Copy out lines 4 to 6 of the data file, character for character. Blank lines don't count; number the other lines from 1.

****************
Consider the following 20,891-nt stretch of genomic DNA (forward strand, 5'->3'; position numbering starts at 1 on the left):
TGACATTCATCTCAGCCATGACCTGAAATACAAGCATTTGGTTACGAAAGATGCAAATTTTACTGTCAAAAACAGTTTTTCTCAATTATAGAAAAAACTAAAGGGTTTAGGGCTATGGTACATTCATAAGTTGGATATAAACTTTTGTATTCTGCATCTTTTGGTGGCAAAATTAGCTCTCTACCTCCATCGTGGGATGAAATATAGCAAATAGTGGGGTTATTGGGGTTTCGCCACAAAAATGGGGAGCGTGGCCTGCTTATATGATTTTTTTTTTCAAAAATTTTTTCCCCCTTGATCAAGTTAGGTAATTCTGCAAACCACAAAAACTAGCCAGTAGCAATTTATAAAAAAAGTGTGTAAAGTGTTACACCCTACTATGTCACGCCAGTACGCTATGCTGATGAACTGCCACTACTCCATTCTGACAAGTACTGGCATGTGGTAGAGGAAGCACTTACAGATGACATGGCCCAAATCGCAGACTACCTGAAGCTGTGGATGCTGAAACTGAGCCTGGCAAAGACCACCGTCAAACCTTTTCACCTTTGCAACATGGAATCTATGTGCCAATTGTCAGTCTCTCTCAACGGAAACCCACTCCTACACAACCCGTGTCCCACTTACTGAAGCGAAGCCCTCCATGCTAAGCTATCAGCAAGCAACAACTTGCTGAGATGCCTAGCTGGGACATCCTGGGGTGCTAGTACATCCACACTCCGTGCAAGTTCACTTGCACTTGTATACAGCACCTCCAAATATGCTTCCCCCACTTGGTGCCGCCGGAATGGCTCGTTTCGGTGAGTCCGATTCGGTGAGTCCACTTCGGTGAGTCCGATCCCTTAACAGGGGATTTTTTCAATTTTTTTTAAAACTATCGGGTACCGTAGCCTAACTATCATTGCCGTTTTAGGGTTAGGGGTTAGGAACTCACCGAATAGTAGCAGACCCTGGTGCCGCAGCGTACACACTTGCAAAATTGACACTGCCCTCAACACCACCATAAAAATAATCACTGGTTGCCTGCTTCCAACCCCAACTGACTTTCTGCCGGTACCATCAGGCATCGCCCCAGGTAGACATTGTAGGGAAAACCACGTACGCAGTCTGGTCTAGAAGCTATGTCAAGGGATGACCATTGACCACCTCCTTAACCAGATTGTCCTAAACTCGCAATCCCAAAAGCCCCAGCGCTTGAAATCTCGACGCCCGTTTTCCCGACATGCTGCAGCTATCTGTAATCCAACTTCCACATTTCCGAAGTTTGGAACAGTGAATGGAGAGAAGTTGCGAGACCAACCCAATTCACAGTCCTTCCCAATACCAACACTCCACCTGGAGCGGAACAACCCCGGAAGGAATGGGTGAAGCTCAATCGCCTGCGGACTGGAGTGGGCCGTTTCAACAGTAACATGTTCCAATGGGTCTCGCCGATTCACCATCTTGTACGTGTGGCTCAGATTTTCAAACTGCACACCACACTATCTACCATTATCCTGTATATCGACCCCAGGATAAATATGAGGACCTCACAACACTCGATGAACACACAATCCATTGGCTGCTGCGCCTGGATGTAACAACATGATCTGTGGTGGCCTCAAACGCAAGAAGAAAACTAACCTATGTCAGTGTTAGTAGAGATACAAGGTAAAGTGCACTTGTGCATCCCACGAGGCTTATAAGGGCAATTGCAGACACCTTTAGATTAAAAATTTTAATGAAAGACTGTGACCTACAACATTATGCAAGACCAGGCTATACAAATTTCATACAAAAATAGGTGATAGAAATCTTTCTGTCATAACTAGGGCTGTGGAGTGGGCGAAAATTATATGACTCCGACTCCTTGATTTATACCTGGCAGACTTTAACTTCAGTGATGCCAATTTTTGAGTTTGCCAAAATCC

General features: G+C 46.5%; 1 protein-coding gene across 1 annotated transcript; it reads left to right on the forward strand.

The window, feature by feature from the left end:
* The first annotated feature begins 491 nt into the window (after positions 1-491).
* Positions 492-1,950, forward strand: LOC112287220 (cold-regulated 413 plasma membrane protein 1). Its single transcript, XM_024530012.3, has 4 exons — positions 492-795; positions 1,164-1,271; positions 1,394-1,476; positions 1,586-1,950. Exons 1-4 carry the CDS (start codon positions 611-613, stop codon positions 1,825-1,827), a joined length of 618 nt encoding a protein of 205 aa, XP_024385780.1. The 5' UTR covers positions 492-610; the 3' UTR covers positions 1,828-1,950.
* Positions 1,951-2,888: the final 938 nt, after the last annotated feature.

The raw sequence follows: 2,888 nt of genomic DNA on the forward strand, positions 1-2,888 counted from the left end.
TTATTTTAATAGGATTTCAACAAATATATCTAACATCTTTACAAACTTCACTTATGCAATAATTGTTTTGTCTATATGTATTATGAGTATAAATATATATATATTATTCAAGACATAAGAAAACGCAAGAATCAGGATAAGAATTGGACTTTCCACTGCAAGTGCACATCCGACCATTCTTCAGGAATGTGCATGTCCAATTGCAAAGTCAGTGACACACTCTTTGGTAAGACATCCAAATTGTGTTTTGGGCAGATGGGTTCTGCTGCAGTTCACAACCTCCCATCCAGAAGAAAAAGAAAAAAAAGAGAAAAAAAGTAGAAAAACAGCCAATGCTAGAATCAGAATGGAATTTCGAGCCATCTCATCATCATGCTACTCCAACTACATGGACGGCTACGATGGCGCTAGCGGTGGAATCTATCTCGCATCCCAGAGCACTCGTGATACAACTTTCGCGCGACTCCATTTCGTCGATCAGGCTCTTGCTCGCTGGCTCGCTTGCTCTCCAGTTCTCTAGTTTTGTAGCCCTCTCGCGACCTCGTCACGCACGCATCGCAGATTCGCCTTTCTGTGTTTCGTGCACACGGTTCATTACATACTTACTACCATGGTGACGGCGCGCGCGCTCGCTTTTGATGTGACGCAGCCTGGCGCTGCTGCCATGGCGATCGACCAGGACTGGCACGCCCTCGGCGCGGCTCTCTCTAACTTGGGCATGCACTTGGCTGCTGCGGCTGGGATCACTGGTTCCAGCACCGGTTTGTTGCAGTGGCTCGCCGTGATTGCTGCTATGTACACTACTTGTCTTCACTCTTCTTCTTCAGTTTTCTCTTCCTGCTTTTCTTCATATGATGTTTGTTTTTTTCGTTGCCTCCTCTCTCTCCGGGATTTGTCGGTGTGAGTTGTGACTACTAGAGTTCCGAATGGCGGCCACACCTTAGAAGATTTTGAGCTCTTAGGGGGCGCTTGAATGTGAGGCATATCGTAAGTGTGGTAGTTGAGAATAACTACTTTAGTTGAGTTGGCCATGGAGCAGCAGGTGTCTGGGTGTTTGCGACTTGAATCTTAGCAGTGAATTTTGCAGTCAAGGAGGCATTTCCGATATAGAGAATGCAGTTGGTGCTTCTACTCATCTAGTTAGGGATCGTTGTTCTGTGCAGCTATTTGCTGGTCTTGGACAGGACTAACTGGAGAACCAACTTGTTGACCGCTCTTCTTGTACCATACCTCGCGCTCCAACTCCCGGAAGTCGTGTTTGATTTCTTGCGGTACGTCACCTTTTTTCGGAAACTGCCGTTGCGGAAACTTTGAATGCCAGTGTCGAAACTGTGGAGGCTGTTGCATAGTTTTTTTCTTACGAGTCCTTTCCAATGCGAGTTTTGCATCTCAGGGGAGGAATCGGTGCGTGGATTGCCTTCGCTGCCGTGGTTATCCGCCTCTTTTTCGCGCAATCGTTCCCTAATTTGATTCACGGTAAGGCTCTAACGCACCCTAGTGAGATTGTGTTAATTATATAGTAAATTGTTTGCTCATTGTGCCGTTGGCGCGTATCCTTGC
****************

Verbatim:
The window, feature by feature from the left end:
* The first annotated feature begins 491 nt into the window (after positions 1-491).
* Positions 492-1,950, forward strand: LOC112287220 (cold-regulated 413 plasma membrane protein 1). Its single transcript, XM_024530012.3, has 4 exons — positions 492-795; positions 1,164-1,271; positions 1,394-1,476; positions 1,586-1,950. Exons 1-4 carry the CDS (start codon positions 611-613, stop codon positions 1,825-1,827), a joined length of 618 nt encoding a protein of 205 aa, XP_024385780.1. The 5' UTR covers positions 492-610; the 3' UTR covers positions 1,828-1,950.